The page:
Landscape Ecology

, Volume 26, Issue 3, pp 311–326 | Cite as

The Pan European Ecological Network: PEEN

  • Rob H. G. JongmanEmail author
  • Irene M. Bouwma
  • Arjan Griffioen
  • Lawrence Jones-Walters
  • Anne M. Van Doorn
Research Article


The pan European biological and landscape diversity strategy (PEBDLS) was developed under the auspices of the Council of Europe in order to achieve the effective implementation of the convention of biological diversity (CBD) at the European level. A key element of PEBLDS has been the development of the Pan European Ecological Network (PEEN) as a guiding vision for coherence in biodiversity conservation. PEEN has been developed in three subprojects: Central and Eastern Europe, completed in 2002; South-eastern Europe, completed in 2006; and Western Europe, also completed in 2006. The methodology of the development of the three maps has been broadly comparable but data availability, differences in national databases, technical developments and geographical differences caused variations in the detailed approach. One of the challenges was to find common denominators for the habitat data in Europe; this was solved differently for the subprojects. The project has resulted in three maps that together constitute the PEEN. They differ in terms of ecological coherence and the need for ecological corridors; for example, in Central and Western Europe corridors are essential to provide connectivity, while in Northern, Eastern and South-eastern Europe larger, coherent natural areas still exist. The future steps in developing PEEN should include the implementation of national ecological networks and, in particular, the pursuit of international coherence through the development of trans-European ecological corridors. The big challenge is to develop a common approach among the over 100 European-wide agencies that are responsible for biodiversity conservation.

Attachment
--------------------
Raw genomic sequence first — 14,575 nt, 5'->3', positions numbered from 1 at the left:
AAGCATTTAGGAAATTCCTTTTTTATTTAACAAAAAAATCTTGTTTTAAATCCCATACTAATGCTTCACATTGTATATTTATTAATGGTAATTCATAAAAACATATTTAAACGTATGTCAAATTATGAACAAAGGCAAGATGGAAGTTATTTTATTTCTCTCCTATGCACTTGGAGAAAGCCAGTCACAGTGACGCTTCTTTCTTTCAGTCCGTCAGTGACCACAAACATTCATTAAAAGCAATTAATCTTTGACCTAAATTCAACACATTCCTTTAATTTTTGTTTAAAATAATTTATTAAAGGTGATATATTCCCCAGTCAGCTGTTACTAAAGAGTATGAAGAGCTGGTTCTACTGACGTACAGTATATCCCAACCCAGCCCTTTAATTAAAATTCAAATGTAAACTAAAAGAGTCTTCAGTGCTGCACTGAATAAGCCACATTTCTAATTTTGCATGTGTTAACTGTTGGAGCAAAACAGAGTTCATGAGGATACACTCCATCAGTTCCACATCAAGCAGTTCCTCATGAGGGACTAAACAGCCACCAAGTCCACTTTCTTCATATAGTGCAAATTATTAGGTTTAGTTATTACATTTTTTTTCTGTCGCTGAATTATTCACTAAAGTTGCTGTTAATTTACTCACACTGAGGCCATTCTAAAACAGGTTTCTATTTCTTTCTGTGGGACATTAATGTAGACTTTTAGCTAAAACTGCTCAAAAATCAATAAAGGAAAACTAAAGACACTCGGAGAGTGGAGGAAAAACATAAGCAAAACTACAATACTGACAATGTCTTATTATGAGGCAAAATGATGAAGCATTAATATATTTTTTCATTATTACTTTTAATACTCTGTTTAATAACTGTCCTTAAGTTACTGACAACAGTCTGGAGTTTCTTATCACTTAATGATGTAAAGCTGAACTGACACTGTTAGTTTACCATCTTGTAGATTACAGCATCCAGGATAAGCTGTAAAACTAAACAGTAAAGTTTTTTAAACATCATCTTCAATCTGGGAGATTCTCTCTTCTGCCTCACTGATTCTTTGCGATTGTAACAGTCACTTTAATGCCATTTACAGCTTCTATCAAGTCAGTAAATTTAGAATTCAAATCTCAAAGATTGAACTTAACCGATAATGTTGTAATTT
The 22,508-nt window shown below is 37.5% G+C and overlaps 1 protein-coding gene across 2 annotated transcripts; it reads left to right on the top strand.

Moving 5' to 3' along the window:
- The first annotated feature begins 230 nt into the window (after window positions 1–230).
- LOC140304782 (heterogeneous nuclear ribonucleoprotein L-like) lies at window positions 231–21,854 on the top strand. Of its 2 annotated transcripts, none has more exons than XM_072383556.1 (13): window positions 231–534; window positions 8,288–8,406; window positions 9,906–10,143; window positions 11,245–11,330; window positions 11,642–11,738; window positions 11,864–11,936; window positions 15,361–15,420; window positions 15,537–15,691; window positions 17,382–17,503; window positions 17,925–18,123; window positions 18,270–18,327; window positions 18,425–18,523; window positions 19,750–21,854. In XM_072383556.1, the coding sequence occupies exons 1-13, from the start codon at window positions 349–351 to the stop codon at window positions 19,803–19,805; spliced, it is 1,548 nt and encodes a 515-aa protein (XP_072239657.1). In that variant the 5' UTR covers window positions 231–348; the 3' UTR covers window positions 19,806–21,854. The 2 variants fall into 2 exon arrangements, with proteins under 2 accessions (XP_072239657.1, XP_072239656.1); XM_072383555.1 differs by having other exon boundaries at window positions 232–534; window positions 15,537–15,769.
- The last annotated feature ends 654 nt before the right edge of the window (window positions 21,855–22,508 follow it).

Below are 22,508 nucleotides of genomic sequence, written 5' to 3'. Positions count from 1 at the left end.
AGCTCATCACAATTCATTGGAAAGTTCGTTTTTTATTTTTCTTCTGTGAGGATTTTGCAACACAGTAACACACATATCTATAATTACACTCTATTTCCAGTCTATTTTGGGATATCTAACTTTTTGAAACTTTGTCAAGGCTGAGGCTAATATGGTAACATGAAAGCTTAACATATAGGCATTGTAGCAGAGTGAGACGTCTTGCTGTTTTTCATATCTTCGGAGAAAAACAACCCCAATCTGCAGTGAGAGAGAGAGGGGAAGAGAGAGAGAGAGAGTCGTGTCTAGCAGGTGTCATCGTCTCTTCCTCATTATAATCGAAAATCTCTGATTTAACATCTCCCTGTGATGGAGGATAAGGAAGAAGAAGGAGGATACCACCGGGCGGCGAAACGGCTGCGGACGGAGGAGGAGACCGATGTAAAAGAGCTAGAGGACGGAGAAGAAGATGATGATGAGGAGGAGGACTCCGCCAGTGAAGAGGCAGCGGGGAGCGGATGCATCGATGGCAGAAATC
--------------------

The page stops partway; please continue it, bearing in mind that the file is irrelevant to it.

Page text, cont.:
Ecological network Europe Ecological corridors Indicator species Habitat suitability Ecological data 



The preparation of an indicative PEEN maps started in 1999, was finalised in 2006 and reported to the European Ministers of Environment in 2007. We acknowledge all those who made the work possible by funding it, the Ministry of Agriculture Nature and Food Quality of The Netherlands through its Policy Supporting Research Instrument, the Dutch BBI-MATRA fund, the Council of Europe and the Swiss Government. We also acknowledge the Walloon Government for their support as well as the national and international data providers that made the technical development of the maps possible, the Committee of Experts for the development of the Pan-European Ecological Network that supported the process from its inception, and the hundreds of policy advisors who have been consulted. We are also grateful to the stakeholders who made their knowledge and data available for this project. Without their willingness to support and contribute the project would have been impossible in the context of the complex situation in Europe that has prevailed throughout this decade.


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Copyright information

© Springer Science+Business Media B.V. 2011

Authors and Affiliations

  • Rob H. G. Jongman
    • 1
    Email author
  • Irene M. Bouwma
    • 1
  • Arjan Griffioen
    • 1
  • Lawrence Jones-Walters
    • 2
  • Anne M. Van Doorn
    • 1
  1. 1.AlterraWageningen URWageningenThe Netherlands
  2. 2.European Centre for Nature Conservation (ECNC)TilburgThe Netherlands

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